The recent upheaval surrounding China’s mobile gaming market has caused quite a stir in the industry and has left publishers and advertisers with questions about the future growth of their apps. While speculation is warranted, many non-gaming advertisers underestimate the vast user pool that presents itself with non-gaming apps and the opportunities that are ripe for the taking. It’s easy to overlook many of the non-gaming app genres but their popularity continues to skyrocket in China even after the recent privacy regulations and pandemic restrictions.
China’s 2020 COVID restrictions ushered in a vast array of new shopping, utility and social apps and existing apps made a point of adding additional features at an incredible pace. The growth of the non-gaming app market also increased user acquisition competitiveness and gave Western publishers a unique opportunity to continue growth in times of uncertainty with gaming apps. Contrary to popular belief, China actually has a lower barrier to entry for many non-gaming apps than a number of Western countries. However, while entering might be relatively easy, user adoption and growth still requires a good understanding of what works and what doesn’t.
According to Reyun, China’s largest mobile measurement platform, there were 4,600 non-gaming apps running UA campaigns during the first half of 2021, increasing by 45% from 2020 . This is good news for advertisers, given China’s predilection towards ad-monetized models for non-gaming apps. With over 2,000 new apps throughout the various app stores, it is apparent advertisers have fully regained confidence in the whole market and not just mobile gaming.
Utility apps in particular were a real success story over the past 18 months. Data provided by Reyun saw utility apps take almost a quarter of non-gaming mobile ads. China’s utility app market is overwhelmingly driven by in-app ad monetization and has become a go-to genre for brands looking to advertise related products and apps.
Utility apps don’t get much shine, perhaps due to their predictability. China, however, has looked to innovate the industry, in part due to the lack of strict regulations seen in gaming and social. Leading the charge is photo editing apps and global developers have been particularly successful here. Israeli developer, Lightricks, for instance has seen massive growth in China with its fan-favorite photo editing app, FACETUNE2. The app consistently ranks in the top 5 and is a mainstay promotional app amongst the country’s top influencers.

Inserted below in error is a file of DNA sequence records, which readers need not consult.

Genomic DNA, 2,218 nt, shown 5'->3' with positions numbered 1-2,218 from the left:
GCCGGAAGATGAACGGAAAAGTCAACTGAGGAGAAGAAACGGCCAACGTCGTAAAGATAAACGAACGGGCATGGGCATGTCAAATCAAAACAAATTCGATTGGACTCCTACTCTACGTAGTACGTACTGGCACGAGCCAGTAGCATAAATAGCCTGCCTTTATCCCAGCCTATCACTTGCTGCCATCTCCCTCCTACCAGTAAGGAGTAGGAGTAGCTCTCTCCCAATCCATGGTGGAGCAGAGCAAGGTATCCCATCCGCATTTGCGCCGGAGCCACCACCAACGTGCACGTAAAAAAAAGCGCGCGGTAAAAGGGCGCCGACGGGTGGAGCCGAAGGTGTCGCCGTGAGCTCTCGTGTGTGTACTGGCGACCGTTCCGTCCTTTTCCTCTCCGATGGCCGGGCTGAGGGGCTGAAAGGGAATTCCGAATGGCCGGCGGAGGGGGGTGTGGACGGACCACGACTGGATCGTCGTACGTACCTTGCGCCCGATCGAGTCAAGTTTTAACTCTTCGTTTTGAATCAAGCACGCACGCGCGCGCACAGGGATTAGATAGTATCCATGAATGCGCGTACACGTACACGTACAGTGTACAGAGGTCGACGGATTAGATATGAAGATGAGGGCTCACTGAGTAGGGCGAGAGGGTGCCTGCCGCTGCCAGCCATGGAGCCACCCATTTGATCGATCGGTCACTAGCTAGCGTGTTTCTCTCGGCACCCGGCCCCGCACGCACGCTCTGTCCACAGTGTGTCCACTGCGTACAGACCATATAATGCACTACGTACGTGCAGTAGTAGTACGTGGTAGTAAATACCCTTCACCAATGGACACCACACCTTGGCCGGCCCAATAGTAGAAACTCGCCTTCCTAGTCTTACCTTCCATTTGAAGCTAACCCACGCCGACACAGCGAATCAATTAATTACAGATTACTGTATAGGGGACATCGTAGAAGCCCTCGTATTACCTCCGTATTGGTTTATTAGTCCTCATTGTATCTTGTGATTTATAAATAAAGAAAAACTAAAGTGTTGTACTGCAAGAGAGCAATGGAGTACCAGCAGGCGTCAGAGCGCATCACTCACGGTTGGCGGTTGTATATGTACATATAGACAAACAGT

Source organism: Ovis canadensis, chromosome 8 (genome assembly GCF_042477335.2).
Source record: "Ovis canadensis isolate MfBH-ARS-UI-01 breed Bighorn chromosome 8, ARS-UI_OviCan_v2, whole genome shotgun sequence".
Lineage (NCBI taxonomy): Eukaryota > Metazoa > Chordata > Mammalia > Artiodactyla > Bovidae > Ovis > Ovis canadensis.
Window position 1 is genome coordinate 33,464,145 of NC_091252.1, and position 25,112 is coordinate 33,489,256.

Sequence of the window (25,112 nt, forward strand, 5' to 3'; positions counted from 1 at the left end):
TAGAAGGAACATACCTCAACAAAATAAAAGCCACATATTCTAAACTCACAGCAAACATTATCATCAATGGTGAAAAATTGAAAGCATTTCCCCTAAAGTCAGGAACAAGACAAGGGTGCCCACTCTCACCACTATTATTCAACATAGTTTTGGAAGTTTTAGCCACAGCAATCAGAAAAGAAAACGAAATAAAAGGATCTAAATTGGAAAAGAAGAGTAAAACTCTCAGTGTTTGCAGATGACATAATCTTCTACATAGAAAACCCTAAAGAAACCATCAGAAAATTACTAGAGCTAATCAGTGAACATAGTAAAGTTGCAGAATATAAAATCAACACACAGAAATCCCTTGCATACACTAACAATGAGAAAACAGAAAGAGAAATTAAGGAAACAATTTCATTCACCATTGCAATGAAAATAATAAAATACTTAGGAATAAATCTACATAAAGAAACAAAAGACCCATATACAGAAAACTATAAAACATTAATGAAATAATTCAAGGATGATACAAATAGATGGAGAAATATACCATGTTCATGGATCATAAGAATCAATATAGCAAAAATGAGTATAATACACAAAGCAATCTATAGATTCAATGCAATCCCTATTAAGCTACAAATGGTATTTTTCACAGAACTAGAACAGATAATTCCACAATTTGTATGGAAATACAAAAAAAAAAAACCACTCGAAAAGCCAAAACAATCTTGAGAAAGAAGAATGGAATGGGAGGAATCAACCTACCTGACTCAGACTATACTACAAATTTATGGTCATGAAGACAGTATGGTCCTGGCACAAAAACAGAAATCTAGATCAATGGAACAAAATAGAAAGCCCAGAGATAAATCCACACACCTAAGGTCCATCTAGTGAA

eCommerce and Shopping
It is also no secret that shopping apps hold significant importance to Chinese users and marketers alike. The recent bump in the user acquisition market can be, in part, due to the massive shopping holidays seen in China such as Alibaba’s mid-year 6.18 festival. China’s second-largest shopping festival continues to break records for sales and users and is a good sign for the continued growth of the vertical. Chinese eCommerce apps like Taobao and JD.com have seemingly broken every shopping record you could think of and the latest numbers show there are no signs of slowing down.
Many brands now have a solid footing in the Chinese market and are figuring out their strategies for success. As with other markets, the creative strategy has become increasingly more important and global brands in China have been succeeding. Data from Reyun shows that during the 6.18 shopping festival both Taobao and JD.com saw a significant increase in their advertising volume with JD placing one million creative groups daily leading up to the festival.
The majority of these ad creatives continue to be single-image formats. It is interesting to see a somewhat outdated ad format hold its ground in the world’s largest eCommerce market. Pinduoduo, a relatively new but fast-growing eCommerce app is, however, looking to break this status quo by incorporating video creatives as a vocal minority for advertisers. At 12% of total volume, video creatives have a lot of potential for shopping apps particularly for products that require tutorials or an extra push from local influencers.
The genres with less steam
Advertisers, however, have recently been less bullish on social user acquisition. China has recently been implementing more regulations and app compliance for the burgeoning social market. Increased speculation on the future has prompted many of the social giants to focus on other app genres. It’s difficult to say what the future might hold but it is safe to presume many of these developers have sights on developing a full suite of apps in order to diversify their risk.
Perhaps the biggest loser of the non-gaming app market has been education apps. Online education has traditionally been big business in China. The first half of 2021 saw Chinese regulators recently undertook extensive regulatory efforts targeting the online education sector. As a result of the shift in policy, advertisers have shifted their budgets and the drop-off has been dramatic.
Travel apps maintained a high growth rate, partly due to the overall recovery of China’s travel industry this year. During H1 2021, the online travel industry was able to adjust its marketing strategy in time to meet users’ needs. In response, the travel industry made rapid adjustments to advertise local vacations to the market, pivoting away from international travel. Advertisers began pivoting messaging and promoted Spring Festival as a time to ‘celebrate the New Year locally’.
Much has been discussed about the future of China’s app market, and it’ll continue to change given the continued regulatory efforts. It is clear, however, that there is a relatively stable and extremely prosperous opportunity for global non-gaming developers. The user acquisition market only continues to increase as a whole and the ability to reach them is ultimately dependent on your product and your ability to localize functionality and marketing to the domestic market.